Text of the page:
House Speaker Nancy Pelosi spoke on Sunday about her future as the chamber’s top official, saying any decision she makes to run for the position again will depend on what her family and fellow House Democrats want.
The question of Pelosi’s future as a speaker comes as control of the House hangs in the air, with several races yet to be declared. With Democrats outperforming the party historically in power in midterm elections, the House is looking at an extremely narrow majority that can either go for the GOP or stay in the hands of the Democrats.
“We will see when the people have finished speaking and the votes have been counted. I am very proud of our Democratic candidates, both the incumbents seeking reelection, and our red-to-blue, our challengers. They never got advice from those who would say, ‘This is over, Democrats can’t win because history says,'” Pelosi told Dana Bash on CNN’s “State of the Union.”
“[Democratic candidates] knew their purpose. They knew why they were on the run: to protect our democracy, save our planet, protect our values and the rest… They knew their districts. They related to their constituents, and they delivered a great result,” she continued. “Who would have thought two months ago that this red wave would turn into a tiny trickle, if at all?”
Pelosi declined to say whether she thinks House Minority leader Kevin McCarthy should be the speaker if Democrats lose their majority. But when pressed for McCarthy’s qualifications, the speaker told Bash the Republican leader is not up to the task.
“Well, why should I pass judgment on something that may or may not happen?” Pelosi said about McCarthy’s possible speakership. “No, I don’t think he has it. But that is up to his own people to decide how they want to be led or not.”
The November 8 election took place nearly two weeks after a man broke into Pelosi’s home in San Francisco to assault her, seriously injuring her 82-year-old husband, who required surgery for his fractures. A federal grand jury has charged 42-year-old David DePape with assault and attempted kidnapping.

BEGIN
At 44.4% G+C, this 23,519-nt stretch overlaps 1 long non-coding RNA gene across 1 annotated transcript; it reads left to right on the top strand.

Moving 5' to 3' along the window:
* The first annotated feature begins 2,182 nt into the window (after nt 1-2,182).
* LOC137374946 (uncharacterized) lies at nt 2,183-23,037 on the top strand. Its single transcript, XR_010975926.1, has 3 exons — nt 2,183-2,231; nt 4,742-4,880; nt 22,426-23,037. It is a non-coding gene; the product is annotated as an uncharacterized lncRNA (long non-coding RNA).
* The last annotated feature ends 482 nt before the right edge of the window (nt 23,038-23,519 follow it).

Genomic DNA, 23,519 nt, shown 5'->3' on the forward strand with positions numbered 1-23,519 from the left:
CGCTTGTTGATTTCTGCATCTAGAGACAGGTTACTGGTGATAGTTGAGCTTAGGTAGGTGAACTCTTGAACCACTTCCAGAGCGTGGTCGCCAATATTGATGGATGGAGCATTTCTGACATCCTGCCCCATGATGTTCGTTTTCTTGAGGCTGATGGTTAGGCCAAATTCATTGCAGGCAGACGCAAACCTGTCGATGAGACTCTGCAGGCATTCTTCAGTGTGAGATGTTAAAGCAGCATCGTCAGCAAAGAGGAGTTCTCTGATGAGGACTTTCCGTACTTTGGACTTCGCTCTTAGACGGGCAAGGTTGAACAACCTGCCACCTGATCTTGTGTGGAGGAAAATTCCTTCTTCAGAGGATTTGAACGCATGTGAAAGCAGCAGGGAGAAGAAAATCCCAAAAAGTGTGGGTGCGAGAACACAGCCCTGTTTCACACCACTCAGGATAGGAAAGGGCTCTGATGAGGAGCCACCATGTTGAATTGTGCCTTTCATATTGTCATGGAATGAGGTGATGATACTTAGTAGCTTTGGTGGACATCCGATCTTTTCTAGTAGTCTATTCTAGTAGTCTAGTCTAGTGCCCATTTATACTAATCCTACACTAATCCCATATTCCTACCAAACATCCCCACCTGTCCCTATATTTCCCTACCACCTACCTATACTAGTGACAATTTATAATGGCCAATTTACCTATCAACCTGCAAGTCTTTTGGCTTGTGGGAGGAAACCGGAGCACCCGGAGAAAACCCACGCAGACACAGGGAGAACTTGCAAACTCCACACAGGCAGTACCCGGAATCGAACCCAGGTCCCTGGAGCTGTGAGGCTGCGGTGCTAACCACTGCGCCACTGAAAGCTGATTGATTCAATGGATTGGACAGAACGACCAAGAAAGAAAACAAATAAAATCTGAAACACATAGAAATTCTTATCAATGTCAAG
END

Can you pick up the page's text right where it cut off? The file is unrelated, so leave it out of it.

The speaker said on Sunday that her husband is slowly on the road to recovery, but that he is “paying the price” for the political violence fueled and enabled by the right. Pelosi added that the public was shocked not only by the attack itself, but also by the Republicans’ “ridiculous, disrespectful attitude” to the attack.
In an interview she gave to CNN’s Anderson Cooper the day before the election, Pelosi said the attack on her husband would influence her decision whether or not to retire at the end of her current term. Speaking on TBEN’s “This Week” on Sunday, the Democrat claimed she would remain in Congress but will decide whether to resume the speakership once all the votes have been counted.
“The fact is that every decision to run is about family and also about my colleagues. And what we want to do is move forward in a very united way, as we continue to prepare for the upcoming Congress and then, after some delay, get ready for the next election,” she told CNN. “But nevertheless, there is a lot at stake, because we will be running in the presidential election.”
“So my decision will then be rooted in the wishes of my family and the wishes of my caucus. But not much thought will be given to it until we see what the outcome of all this is,” she continued. “But there are all kinds of ways to exert influence. The speaker has tremendous power, but I will always have influence.”
The leadership elections are scheduled for November 30. Pelosi said she plans to announce her decision on whether or not to run for re-election as a speaker before that date.
This article originally appeared on The Bharat Express News and has been updated.